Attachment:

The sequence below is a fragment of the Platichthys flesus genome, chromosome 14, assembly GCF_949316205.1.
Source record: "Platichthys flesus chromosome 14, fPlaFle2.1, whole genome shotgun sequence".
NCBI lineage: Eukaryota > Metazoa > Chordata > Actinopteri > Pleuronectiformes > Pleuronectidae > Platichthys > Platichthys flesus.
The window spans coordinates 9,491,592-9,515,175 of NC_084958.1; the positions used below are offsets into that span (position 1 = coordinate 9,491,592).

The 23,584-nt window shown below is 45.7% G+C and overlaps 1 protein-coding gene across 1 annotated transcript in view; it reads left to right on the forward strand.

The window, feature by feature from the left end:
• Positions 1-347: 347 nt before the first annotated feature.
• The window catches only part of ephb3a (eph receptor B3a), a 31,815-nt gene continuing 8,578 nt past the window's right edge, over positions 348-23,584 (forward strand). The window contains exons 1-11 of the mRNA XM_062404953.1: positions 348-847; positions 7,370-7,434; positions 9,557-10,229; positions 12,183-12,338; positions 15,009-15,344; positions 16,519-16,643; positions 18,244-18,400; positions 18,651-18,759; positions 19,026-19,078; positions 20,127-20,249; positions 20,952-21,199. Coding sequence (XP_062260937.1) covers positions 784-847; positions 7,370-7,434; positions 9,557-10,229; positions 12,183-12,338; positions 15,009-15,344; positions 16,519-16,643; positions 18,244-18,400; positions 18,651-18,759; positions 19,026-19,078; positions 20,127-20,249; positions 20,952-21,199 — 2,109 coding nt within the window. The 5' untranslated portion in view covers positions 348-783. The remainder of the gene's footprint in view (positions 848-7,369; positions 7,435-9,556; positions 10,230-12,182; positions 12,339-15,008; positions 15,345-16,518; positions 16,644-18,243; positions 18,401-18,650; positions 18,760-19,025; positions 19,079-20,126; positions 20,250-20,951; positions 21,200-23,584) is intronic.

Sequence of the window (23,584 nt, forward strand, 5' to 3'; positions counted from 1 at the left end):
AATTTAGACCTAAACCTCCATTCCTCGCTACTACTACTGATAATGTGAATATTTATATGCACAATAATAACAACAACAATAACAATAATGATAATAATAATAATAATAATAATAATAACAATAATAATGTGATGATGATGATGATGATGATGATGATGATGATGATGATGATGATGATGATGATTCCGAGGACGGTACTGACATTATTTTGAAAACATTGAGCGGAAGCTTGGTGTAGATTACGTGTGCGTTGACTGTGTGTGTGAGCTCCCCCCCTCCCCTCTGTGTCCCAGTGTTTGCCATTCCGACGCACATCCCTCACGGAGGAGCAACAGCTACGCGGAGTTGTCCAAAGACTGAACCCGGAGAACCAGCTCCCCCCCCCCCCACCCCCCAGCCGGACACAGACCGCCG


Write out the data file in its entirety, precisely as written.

The sequence below is a fragment of the Platichthys flesus genome, chromosome 14, assembly GCF_949316205.1.
Source record: "Platichthys flesus chromosome 14, fPlaFle2.1, whole genome shotgun sequence".
NCBI lineage: Eukaryota > Metazoa > Chordata > Actinopteri > Pleuronectiformes > Pleuronectidae > Platichthys > Platichthys flesus.
The window spans coordinates 9,491,592-9,515,175 of NC_084958.1; the positions used below are offsets into that span (position 1 = coordinate 9,491,592).

The 23,584-nt window shown below is 45.7% G+C and overlaps 1 protein-coding gene across 1 annotated transcript in view; it reads left to right on the forward strand.

The window, feature by feature from the left end:
• Positions 1-347: 347 nt before the first annotated feature.
• The window catches only part of ephb3a (eph receptor B3a), a 31,815-nt gene continuing 8,578 nt past the window's right edge, over positions 348-23,584 (forward strand). The window contains exons 1-11 of the mRNA XM_062404953.1: positions 348-847; positions 7,370-7,434; positions 9,557-10,229; positions 12,183-12,338; positions 15,009-15,344; positions 16,519-16,643; positions 18,244-18,400; positions 18,651-18,759; positions 19,026-19,078; positions 20,127-20,249; positions 20,952-21,199. Coding sequence (XP_062260937.1) covers positions 784-847; positions 7,370-7,434; positions 9,557-10,229; positions 12,183-12,338; positions 15,009-15,344; positions 16,519-16,643; positions 18,244-18,400; positions 18,651-18,759; positions 19,026-19,078; positions 20,127-20,249; positions 20,952-21,199 — 2,109 coding nt within the window. The 5' untranslated portion in view covers positions 348-783. The remainder of the gene's footprint in view (positions 848-7,369; positions 7,435-9,556; positions 10,230-12,182; positions 12,339-15,008; positions 15,345-16,518; positions 16,644-18,243; positions 18,401-18,650; positions 18,760-19,025; positions 19,079-20,126; positions 20,250-20,951; positions 21,200-23,584) is intronic.

Sequence of the window (23,584 nt, forward strand, 5' to 3'; positions counted from 1 at the left end):
AATTTAGACCTAAACCTCCATTCCTCGCTACTACTACTGATAATGTGAATATTTATATGCACAATAATAACAACAACAATAACAATAATGATAATAATAATAATAATAATAATAATAACAATAATAATGTGATGATGATGATGATGATGATGATGATGATGATGATGATGATGATGATGATGATTCCGAGGACGGTACTGACATTATTTTGAAAACATTGAGCGGAAGCTTGGTGTAGATTACGTGTGCGTTGACTGTGTGTGTGAGCTCCCCCCCTCCCCTCTGTGTCCCAGTGTTTGCCATTCCGACGCACATCCCTCACGGAGGAGCAACAGCTACGCGGAGTTGTCCAAAGACTGAACCCGGAGAACCAGCTCCCCCCCCCCCCACCCCCCAGCCGGACACAGACCGCCG